The Dharma certainly does not belong to any one group of people or country, and anyone is free to study and practice it. But in countries where Buddhism is still very new, it seems ill-advised for students to imagine that their own understanding or interpretation of the teachings has the same validity as interpretations accepted by Dharma practitioners down through the centuries.

Perhaps the traditional interpretations are not to everyone’s liking, but that does not mean they should be rejected. Students who try to turn the Dharma into what they think it ought to be are likely to do harm: to themselves, to the tradition, and to those who stand to benefit if the inner meaning of the teachings can successfully be preserved and transmitted. If Buddhism is reinterpreted before practitioners are able to prove the value of traditional approaches in their own experience, the result may be to promote ignorance over knowledge.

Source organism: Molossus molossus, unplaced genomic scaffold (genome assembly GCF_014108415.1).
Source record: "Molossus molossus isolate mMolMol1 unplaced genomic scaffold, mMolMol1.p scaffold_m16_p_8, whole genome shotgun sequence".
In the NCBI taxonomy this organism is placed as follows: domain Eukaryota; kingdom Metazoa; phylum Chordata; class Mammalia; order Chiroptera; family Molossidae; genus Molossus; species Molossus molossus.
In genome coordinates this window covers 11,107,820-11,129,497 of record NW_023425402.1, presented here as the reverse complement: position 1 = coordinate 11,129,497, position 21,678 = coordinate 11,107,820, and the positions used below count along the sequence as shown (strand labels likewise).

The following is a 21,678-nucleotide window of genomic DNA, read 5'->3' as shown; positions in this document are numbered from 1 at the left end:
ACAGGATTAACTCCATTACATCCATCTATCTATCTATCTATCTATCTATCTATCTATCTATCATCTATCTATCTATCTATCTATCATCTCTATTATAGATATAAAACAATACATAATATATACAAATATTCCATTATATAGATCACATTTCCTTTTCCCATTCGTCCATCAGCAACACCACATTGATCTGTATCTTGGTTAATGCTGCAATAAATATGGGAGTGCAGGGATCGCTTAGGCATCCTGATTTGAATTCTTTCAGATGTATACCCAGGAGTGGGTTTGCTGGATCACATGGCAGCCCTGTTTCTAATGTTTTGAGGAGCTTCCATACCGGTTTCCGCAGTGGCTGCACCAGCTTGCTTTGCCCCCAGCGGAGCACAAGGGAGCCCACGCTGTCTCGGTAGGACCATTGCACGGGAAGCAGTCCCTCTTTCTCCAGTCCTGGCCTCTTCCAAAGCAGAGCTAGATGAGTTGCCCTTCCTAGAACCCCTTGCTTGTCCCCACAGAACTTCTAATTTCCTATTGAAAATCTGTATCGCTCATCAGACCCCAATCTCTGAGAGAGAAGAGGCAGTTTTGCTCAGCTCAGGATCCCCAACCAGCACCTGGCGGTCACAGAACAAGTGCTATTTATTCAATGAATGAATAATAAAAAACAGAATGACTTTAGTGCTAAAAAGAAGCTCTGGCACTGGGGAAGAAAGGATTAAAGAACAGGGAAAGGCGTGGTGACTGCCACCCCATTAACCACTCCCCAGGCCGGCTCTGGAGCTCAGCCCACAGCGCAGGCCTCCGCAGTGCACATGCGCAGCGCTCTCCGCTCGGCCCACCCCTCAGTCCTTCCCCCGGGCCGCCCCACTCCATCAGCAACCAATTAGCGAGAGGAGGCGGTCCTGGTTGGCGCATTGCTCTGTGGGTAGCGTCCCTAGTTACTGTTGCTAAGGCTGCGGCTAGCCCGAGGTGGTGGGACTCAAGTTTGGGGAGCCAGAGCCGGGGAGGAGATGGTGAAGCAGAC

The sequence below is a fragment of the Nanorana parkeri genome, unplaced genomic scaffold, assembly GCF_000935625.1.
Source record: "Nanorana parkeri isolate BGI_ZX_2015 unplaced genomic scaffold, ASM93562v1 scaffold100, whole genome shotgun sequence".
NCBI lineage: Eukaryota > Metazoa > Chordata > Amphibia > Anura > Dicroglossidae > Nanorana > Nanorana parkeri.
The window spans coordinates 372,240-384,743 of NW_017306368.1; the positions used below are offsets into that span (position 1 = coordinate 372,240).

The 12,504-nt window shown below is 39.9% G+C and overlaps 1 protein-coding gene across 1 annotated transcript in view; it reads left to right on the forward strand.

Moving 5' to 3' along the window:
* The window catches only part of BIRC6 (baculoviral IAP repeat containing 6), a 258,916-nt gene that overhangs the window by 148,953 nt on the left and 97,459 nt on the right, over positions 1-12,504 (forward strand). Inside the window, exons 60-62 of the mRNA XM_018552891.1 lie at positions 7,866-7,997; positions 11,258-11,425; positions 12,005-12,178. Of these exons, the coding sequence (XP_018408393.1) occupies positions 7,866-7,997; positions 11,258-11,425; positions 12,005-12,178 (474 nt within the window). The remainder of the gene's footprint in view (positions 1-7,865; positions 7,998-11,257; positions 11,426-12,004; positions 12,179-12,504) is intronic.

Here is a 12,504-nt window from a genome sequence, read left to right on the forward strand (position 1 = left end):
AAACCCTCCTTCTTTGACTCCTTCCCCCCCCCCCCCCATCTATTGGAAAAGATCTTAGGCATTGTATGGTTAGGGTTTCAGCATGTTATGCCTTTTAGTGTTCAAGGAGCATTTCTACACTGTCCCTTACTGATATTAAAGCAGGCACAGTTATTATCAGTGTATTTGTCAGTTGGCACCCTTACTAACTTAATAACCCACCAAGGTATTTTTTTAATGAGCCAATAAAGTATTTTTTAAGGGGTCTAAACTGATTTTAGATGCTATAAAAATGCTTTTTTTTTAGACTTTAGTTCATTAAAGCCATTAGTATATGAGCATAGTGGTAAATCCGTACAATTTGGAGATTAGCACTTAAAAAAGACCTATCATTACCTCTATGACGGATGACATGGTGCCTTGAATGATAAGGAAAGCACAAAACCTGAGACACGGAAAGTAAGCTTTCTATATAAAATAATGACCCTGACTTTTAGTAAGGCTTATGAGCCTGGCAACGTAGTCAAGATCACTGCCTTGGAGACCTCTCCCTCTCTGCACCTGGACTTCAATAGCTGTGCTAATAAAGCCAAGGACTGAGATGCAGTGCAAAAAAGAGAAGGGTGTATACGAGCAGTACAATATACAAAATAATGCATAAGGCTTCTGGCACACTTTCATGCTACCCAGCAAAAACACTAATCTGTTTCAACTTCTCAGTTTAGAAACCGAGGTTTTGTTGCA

Modern ways of thinking often assume that the past has little to offer the present and view the newest ideas as the best ideas. Dharma students who adopt this perspective are likely to imagine that many traditional teachings were meant for another time and place and are no longer relevant. They may maintain, for example, that certain aspects of the teachings are unnecessarily complex, culture-bound, or unduly scholastic.

Tarthang Tulku Rinpoche
Mind over Matter


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